Is the right hon. Gentleman aware that, far from local drill halls welcoming his statement, they will greet it with alarm and great disappointment? That will certainly be so in Northampton and in many other counties as well. Surely, if his present statement is based also on his right hon. Friend's statement of 25th July, when he said: We can comfort ourselves that the situation between East and West"——

Mr. Speaker

Order. There must be no quotations in supplementary questions.

Sir Harmar Nicholls

Will the right hon. Gentleman take into account that this statement appears to be based upon the thinking of the Department when it said that the situation was stable? Since then we have had the events in Czechoslovakia. In the circumstances, ought he not to withdraw the statement that he has made today?

Mr. Reynolds

I have tried to explain, but apparently I must do so again, that a considerable part of the reorganisation of our reserves is directly connected with increased contributions of Regular forces which we have made to N.A.T.O. over the past few months. We are trying to make sure that the TAVR II, the volunteers, are brought up to the necessary strength to be able fully to back B.A.O.R. in any situation which arises in Europe. It is not affected particularly by the events of the past few weeks within N.A.T.O.

Mr. James Davidson

Does the right hon. Gentleman realise that, although his statement gives welcome evidence that the TAVR II is to be increased by 3,000 —or is it 2,000?; I am not quite sure from the statement, and I should like it to be clarified—it is poor consolation none the less that the Government intend Ito continue the general run-down of reserves?

Will the right hon. Gentleman tell us a little more about the intended composition of the cadres? Also, will he say whether the whole idea of the emergency force was considered during the course of the review, in the light of the views expressed by many hon. Members on the need for a force to fulfil ancillary functions and to apply themselves in cases of national, regional and local disaster?

Mr. Reynolds

On the question of numbers, I thought that the statement was clear. If it is not, I apologise. I referred, first, to establishments being increased by 2,000. That is in formed units. I referred later to 3,000 individuals. They are two separate figures. The first is individuals in units, and the second is individuals recruited as individuals for particular jobs.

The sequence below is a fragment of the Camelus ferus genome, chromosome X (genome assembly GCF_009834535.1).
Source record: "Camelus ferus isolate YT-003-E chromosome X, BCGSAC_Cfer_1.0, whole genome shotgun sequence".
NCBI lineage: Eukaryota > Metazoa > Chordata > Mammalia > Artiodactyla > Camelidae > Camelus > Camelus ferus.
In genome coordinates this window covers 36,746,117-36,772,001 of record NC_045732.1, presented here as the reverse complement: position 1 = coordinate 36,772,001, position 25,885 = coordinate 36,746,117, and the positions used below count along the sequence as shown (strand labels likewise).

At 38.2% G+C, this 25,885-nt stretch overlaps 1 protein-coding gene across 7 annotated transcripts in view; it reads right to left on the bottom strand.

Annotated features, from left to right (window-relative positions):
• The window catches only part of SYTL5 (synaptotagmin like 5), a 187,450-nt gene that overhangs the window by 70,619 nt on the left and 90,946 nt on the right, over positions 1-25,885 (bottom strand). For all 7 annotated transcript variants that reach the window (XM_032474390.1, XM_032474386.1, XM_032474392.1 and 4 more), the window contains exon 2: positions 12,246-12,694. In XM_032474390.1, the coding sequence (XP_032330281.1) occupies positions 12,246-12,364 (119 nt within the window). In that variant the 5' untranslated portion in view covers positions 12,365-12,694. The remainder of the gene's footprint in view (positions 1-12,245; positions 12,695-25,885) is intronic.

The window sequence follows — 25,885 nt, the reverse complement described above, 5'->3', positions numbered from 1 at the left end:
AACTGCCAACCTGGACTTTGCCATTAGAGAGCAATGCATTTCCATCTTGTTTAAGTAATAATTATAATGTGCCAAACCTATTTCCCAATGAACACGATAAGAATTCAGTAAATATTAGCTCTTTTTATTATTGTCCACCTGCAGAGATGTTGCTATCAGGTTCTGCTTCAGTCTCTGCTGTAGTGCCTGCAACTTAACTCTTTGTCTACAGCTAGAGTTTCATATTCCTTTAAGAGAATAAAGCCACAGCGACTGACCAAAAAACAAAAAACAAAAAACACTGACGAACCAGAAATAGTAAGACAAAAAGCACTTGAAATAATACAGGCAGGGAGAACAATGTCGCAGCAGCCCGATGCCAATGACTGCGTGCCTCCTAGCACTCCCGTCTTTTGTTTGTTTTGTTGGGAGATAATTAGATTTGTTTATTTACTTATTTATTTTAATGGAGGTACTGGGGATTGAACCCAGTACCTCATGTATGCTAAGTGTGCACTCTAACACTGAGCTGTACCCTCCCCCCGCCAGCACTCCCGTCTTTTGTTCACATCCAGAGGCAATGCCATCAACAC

At this stage, I cannot add to what I said about the cadres, but they are for military purposes connected with our TAVR II units who are, in the main, available for support to our Regular forces in Germany. Their purpose is not connected with the matter of various emergencies raised in the last part of the hon. Gentleman's supplementary question. Those are matters for others of my right hon. Friends.

Several Hon. Members rose——

Mr. Speaker

Order. I remind the House that there is an important debate ahead.

Mr. Newens

Will my right hon. Friend bear in mind that, whatever is said by hon. Members opposite about alarm in the drill halls, the vast majority of people will welcome any attempt made by the Government to cut down on expenditure on the Territorial Army or on military matters in general?

Mr. Reynolds

I should not wish to agree or disagree with may hon. Friend on the views of people in the country over this particular matter.

What I must point out, however, is that there is a place in the TAVR II, in the volunteers, for every member of the Territorials, so-called, who is within the appropriate age limit and can pass the necessary medical examinations, and there is a place for several thousand more in order to bring those volunteers up to the strength at which we should like to see them.

Sir Richard Glyn

Will the right hon. Gentleman remember that the precise reason why the members of TAVR III are not in TAVR II is that they do not like the way in which TAVR II is administered and they wish to fight, if they are allowed to fight, in the units to which they feel they belong? Further, is he aware that he is utterly destroying the volunteer spirit which has helped Britain to win two world wars?

Mr. Reynolds

By coincidence, I have today seen a letter from the Supreme Commander Allied Forces Europe congratulating a number of volunteer units which took part in recent N.A.T.O. exercises. I cannot, therefore, accept that the spirit of our volunteer military forces has been destroyed. I realise that a lot of men like to serve in their local drill hall, preferably with the local unit which has been there some time, but we have to make sure that we have men in the right type of jobs. It is no use recruiting Yeomanry if we want Ordnance Corps personnel.